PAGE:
For decades, engaged participants in the space industry have been looking to the future, and within that future, to the viability of large-scale human colonies in the near and far reaches of space. Early ideas were science fiction, but engineering and ingenuity have caught up with the ambitious hopes of a spacefaring civilization.
Around 2005 an illustration of a domed lunar city 25 miles in diameter and 5,000 feet tall over Shackleton Crater began circulating in briefings at aerospace conferences. At first glance, this domed community seemed structurally impossible. However, materials such as basalt fibers and S-glass, among others, could make this type of structure possible.
Shackleton is an impact crater that lies at the south pole of the Moon. The peaks along the crater's rim are exposed to almost continual sunlight, while the interior is perpetually in shadow. The low-temperature interior of this crater functions as a cold trap that may capture and freeze volatilesshed during comet impacts on the Moon. Measurements by the Lunar Prospector spacecraft showed higher than normal amounts of hydrogenwithin the crater, which may indicate the presence of water ice. The crater is named after Ernest Shackleton, a noted Anglo-Irish explorer of theAntarctic.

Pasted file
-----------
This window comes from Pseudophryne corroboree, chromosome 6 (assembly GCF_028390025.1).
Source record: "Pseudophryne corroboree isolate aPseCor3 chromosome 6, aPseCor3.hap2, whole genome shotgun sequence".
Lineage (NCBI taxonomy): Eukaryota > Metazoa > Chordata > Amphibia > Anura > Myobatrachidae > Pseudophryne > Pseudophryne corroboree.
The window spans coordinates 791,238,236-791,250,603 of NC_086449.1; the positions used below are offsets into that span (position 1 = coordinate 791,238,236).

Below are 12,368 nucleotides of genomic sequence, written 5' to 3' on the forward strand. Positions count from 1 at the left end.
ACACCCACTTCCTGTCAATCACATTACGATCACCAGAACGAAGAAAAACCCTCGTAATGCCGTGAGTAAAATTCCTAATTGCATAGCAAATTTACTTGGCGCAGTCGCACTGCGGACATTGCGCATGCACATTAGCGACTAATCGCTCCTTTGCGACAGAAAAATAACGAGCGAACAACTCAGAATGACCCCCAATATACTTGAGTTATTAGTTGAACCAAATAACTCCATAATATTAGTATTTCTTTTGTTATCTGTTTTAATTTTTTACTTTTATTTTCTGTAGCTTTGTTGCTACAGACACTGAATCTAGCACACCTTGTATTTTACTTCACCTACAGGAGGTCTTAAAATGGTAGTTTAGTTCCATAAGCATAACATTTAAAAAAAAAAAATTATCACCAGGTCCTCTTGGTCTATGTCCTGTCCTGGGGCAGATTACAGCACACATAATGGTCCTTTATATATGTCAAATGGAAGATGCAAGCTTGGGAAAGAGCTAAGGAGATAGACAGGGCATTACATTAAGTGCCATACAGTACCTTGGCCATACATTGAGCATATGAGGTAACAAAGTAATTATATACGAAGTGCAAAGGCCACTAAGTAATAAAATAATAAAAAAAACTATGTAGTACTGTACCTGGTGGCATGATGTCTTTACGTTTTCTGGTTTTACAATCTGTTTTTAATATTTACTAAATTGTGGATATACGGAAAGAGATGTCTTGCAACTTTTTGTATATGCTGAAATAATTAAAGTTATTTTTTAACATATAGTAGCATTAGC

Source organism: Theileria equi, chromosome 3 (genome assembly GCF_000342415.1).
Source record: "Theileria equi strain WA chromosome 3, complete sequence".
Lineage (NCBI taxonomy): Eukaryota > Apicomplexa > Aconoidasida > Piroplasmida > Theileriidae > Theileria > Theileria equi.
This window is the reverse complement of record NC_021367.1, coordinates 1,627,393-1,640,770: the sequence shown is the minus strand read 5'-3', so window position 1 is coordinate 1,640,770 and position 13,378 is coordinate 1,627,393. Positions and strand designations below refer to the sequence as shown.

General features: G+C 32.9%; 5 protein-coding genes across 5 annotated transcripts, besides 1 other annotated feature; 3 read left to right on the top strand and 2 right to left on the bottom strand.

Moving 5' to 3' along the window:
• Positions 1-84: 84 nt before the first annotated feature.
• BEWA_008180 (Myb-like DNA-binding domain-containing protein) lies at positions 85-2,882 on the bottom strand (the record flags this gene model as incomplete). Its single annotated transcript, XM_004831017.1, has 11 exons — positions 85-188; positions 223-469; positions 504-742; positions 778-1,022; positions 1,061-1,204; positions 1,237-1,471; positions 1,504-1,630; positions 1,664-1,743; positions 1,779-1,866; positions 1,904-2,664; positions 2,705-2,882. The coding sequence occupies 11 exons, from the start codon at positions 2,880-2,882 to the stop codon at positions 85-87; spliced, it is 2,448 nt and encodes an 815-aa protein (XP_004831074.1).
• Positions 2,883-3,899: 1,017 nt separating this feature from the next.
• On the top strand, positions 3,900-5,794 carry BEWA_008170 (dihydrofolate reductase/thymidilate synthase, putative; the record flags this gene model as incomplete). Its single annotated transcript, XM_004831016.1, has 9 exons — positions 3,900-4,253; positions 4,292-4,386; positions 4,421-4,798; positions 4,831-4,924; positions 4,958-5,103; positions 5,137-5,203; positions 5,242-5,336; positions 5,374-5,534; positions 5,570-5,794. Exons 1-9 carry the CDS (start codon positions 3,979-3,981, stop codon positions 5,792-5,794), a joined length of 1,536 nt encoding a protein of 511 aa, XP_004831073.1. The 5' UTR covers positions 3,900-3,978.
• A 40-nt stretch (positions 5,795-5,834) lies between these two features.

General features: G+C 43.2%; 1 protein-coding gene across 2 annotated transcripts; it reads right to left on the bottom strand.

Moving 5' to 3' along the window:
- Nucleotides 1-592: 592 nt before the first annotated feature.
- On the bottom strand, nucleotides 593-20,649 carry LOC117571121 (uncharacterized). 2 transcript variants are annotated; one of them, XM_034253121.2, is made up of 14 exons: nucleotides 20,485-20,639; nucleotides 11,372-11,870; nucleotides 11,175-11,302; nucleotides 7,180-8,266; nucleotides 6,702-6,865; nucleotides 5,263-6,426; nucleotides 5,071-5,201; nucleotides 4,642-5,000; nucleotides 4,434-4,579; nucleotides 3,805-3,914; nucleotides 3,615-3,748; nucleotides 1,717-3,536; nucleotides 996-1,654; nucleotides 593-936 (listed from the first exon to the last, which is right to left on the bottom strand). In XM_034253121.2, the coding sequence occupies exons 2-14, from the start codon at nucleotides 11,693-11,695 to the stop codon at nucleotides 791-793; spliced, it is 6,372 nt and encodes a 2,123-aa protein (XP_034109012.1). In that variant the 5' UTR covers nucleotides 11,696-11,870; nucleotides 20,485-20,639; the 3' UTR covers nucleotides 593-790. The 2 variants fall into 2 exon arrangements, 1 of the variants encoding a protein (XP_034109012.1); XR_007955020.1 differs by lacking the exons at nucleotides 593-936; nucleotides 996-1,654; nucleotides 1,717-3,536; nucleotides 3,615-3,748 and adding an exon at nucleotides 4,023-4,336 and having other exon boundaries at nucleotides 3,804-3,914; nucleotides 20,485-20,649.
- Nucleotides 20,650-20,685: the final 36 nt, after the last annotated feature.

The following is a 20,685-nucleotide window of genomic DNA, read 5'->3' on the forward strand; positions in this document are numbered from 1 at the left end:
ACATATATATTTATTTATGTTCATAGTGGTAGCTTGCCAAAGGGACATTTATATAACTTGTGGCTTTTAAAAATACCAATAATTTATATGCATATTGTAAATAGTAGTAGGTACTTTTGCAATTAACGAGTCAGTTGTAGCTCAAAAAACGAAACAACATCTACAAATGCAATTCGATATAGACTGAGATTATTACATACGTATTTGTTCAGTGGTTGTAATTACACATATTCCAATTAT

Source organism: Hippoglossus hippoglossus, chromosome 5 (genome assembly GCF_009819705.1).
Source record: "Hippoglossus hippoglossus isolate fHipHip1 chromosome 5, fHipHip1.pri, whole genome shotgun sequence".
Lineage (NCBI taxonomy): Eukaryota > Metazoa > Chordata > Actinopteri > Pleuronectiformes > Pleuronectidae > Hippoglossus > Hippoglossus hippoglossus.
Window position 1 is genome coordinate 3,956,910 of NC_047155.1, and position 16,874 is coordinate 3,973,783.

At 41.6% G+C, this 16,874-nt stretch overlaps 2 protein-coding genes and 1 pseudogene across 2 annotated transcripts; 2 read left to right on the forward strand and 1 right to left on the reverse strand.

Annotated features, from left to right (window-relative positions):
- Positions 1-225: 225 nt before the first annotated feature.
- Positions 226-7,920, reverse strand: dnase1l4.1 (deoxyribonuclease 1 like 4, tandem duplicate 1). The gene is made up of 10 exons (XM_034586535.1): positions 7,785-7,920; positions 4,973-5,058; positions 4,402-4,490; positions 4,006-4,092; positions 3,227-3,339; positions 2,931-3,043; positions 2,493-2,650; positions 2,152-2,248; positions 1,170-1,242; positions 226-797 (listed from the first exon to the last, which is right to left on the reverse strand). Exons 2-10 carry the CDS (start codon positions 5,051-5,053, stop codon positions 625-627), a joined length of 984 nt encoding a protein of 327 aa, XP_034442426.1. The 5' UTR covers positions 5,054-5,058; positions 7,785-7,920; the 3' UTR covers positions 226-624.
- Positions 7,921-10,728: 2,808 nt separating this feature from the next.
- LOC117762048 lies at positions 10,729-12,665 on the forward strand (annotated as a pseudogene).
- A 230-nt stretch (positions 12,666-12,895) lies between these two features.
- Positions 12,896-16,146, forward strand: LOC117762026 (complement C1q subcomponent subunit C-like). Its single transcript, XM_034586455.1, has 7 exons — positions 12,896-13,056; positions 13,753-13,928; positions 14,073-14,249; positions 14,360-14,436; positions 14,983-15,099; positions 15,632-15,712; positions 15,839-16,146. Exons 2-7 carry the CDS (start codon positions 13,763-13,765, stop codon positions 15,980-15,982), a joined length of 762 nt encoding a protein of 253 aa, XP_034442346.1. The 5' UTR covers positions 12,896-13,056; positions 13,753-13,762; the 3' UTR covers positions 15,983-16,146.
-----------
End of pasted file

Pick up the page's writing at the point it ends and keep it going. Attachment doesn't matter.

David Schrunk thinks a mountain top is a good place for a lunar base and we will have to start small before enough resources will become available to build a dome.
- LRK -
The best place to land is, of course, the summit of Mons Malapert. It's the most valuable piece of real estate on the Moon = 80% or more sunlight availability for nearly continuous solar power and reduced thermal stress, and 100% Earth visibility for continuous communications. -- David Schrunk
Some info on the Mons Malapert proposal - way back in 2008 when we thought we might go back to the Moon, you know, before the been there, done that. :-(
NASA’s present plans call for returning humans to the Moon sometime before 2020 and establishing a permanent lunar outpost there. This base will have several purposes. First, it will be a central station from which to resume robotic and manned exploration of large areas of the Moon. Second, it will allow the Moon itself to serve as a base for study of the universe by accommodating astronomical instruments such as radio and optical telescopes, eventually in interferometric arrays. Third, through the process of its construction and operation, the base will provide valuable experience for Martian exploration (although allowance must be made for the different environment of Mars). Fourth, the outpost will allow development of the ability to use lunar resources for sustaining and expanding human operations in space. This capability, called in-situ resource utilization, will be a key factor in the development of future large-scale interplanetary missions.
April 30 – May 6, 2012 / Vol 31, No 18 / Hawai`i Island, USA
USA Moon South Pole: Pioneering the Space Frontier